Cuba: A Discussion on Retribution

Vincent Morin Aguado

Newspaper seller. Photo: Caridad
Newspaper seller. Photo: Caridad

HAVANA TIMES — There are people who demand “retribution” in Cuba as if they’re pursuing some sort of a vendetta, hoping to liquidate the current historical leadership of the revolution – who they see as needing to pay for their mistakes and disappear from the political scene forever.

Does this require only a change of leaders? Does history show such settling of the scores in a positive light? I’ll try to summarize the gist of the comments supporting these views.

These people believe that the current leaders of the revolution are to blame for the country going through a true catastrophe and should pay for this, and that it’s not acceptable what they’re trying to do now to move towards an economically feasible form of socialism that’s much more democratic.

Firstly, we have to ask ourselves if we’re really experiencing a catastrophe, even though I recognize the failure of the socialist experiment up until today. In my opinion, there’s a marked difference between the extremes posed. The model experimented with — copied almost entirely from the Soviets — was insufficient respect to its objectives, but Cuba isn’t a disaster.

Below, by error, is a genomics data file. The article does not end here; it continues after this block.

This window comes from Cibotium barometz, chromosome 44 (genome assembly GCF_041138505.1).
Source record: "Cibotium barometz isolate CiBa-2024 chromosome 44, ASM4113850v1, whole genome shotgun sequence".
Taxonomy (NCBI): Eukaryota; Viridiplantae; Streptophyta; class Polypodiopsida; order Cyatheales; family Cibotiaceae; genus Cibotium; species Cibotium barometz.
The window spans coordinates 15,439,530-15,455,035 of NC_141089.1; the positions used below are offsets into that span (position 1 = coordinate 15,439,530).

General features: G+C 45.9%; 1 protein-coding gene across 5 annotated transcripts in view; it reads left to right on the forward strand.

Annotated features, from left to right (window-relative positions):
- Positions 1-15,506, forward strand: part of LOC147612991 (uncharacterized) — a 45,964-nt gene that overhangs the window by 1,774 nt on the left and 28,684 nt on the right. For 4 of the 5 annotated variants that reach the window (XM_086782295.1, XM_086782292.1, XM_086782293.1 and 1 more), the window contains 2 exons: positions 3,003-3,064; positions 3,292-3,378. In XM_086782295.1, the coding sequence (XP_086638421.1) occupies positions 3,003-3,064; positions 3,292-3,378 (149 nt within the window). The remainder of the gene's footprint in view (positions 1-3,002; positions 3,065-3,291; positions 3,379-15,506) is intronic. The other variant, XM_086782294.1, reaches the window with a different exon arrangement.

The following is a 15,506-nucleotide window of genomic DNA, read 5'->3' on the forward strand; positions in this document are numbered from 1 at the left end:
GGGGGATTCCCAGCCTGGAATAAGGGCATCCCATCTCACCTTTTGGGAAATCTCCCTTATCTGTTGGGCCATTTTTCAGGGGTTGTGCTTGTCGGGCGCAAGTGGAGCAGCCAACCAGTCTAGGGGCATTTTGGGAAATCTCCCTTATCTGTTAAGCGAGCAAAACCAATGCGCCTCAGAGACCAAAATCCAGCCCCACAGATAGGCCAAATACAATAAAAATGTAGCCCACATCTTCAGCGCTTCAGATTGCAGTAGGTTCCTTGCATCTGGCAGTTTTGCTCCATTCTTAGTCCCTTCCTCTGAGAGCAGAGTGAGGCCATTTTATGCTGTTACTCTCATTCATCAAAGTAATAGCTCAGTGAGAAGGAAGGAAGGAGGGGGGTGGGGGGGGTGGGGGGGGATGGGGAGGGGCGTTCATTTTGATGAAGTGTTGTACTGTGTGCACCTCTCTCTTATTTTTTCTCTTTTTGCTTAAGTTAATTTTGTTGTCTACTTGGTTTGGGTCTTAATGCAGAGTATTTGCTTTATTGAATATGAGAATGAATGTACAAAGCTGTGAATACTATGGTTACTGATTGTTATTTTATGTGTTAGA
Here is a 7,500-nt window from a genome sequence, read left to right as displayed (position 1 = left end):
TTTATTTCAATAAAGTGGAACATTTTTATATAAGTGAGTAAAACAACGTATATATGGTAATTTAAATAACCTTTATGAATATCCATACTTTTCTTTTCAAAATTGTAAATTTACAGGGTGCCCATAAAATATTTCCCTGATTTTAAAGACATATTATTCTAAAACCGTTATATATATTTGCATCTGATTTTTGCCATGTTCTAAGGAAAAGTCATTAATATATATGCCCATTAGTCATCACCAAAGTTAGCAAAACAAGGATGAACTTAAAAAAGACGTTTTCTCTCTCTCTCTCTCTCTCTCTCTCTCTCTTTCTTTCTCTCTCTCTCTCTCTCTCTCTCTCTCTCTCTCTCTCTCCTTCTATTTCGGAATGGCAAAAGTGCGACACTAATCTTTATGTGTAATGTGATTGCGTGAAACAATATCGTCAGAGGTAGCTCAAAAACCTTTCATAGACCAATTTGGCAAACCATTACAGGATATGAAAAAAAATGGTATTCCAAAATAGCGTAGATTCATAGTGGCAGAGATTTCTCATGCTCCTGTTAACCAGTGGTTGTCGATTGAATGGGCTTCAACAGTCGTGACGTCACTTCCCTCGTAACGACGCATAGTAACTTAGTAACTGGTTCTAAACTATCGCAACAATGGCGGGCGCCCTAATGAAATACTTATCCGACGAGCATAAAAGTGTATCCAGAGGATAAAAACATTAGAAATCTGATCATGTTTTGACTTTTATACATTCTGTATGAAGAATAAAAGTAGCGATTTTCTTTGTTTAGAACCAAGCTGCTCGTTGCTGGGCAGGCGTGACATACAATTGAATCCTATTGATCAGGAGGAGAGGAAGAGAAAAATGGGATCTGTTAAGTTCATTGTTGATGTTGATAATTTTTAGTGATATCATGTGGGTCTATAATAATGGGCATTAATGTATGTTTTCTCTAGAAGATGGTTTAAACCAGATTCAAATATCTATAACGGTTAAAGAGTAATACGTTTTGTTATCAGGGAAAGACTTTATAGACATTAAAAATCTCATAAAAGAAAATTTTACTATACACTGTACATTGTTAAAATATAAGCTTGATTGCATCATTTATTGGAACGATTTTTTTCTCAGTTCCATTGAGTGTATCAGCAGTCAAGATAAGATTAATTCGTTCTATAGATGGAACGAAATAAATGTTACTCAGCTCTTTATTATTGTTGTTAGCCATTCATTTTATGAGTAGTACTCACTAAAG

Exploding nearby, I can’t help but notice the veritable civil war taking place in Mexico, with tens of thousands of deaths, mostly innocent people, caused by the confrontation between the police, the army and drug traffickers. Chicago and Al Capone have nothing on them. In Colombia, fortunately, there’s an effort to try and end another civil war. Haiti is trying to return to governability and give jobs to 70 percent of its workforce.

Meanwhile, Cuba receives more tourists each year than the previous one. These visitors’ opinions are varied, but they praise the island’s tranquility and safety, and they marvel at the contradictory images of our streets.

There are buildings collapsing and kids begging for money wearing expensive Adidas tennis shoes. The currency exchange centers are crowded while other people are asking for milk for their children over seven (who are therefore ineligible for practically heavily subsidized rations of the product).

Recently, a Swiss friend accompanied me to an elementary school in Old Havana. He saw the computers, the gardens cultivated by the students themselves and their clean and pressed uniforms.

Havana Street.  Photo: Caridad
Havana Street. Photo: Caridad

He also found them were wearing brands of shoes and socks imported from developed capitalist countries. He was shocked to even find even some American stars and stripes on the ankles of one young pupil.

Cuba’s streets are much quieter than many of the countries that send thousands of visitors to our shores. We have many things that need to change, our own demands, but we’re not going through a “disaster.”